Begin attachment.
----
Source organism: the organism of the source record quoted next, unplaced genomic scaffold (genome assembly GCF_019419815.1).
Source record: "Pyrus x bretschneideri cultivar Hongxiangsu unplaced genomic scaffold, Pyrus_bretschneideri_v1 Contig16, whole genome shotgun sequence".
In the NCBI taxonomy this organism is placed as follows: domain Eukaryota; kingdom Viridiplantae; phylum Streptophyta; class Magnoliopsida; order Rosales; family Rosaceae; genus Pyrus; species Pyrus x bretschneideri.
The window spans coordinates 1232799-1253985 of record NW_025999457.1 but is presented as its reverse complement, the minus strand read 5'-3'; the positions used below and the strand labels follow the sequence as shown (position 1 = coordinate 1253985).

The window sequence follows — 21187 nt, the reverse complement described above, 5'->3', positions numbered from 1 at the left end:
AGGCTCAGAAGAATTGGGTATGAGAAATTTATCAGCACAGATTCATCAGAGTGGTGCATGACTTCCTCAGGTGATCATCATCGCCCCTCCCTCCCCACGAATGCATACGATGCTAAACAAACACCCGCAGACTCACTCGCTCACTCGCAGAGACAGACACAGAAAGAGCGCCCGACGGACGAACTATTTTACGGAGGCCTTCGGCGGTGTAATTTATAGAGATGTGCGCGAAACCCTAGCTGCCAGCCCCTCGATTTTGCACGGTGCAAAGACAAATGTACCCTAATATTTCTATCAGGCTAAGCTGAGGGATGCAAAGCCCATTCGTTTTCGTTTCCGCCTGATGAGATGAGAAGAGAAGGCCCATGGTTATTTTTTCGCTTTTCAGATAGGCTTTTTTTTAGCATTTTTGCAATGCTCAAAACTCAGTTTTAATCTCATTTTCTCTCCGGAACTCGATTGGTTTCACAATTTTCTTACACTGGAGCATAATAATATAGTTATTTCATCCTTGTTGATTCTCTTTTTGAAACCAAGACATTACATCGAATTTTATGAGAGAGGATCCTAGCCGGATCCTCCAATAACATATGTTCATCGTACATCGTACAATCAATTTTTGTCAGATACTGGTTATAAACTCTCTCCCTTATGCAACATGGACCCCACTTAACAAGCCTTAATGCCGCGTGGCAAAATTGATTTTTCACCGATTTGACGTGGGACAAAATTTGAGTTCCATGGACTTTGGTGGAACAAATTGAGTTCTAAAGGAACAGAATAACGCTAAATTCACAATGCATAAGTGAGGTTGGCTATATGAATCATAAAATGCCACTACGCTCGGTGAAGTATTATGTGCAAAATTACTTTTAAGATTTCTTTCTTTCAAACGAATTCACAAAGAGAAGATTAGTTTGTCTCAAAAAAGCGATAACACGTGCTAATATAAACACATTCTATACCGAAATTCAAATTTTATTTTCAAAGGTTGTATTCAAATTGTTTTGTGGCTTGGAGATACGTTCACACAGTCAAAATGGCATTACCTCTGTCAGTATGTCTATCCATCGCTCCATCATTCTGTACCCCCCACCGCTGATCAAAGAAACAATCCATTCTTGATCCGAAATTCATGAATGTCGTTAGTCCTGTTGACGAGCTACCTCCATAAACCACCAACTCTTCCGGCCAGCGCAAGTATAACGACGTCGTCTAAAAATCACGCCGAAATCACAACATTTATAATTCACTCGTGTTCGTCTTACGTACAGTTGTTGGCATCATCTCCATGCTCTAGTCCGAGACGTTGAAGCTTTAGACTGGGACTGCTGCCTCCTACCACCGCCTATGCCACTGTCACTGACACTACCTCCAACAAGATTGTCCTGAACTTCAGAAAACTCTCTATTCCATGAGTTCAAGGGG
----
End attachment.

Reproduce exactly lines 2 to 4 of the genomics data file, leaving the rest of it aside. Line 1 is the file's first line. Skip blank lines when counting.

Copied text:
Source record: "Pyrus x bretschneideri cultivar Hongxiangsu unplaced genomic scaffold, Pyrus_bretschneideri_v1 Contig16, whole genome shotgun sequence".
In the NCBI taxonomy this organism is placed as follows: domain Eukaryota; kingdom Viridiplantae; phylum Streptophyta; class Magnoliopsida; order Rosales; family Rosaceae; genus Pyrus; species Pyrus x bretschneideri.
The window spans coordinates 1232799-1253985 of record NW_025999457.1 but is presented as its reverse complement, the minus strand read 5'-3'; the positions used below and the strand labels follow the sequence as shown (position 1 = coordinate 1253985).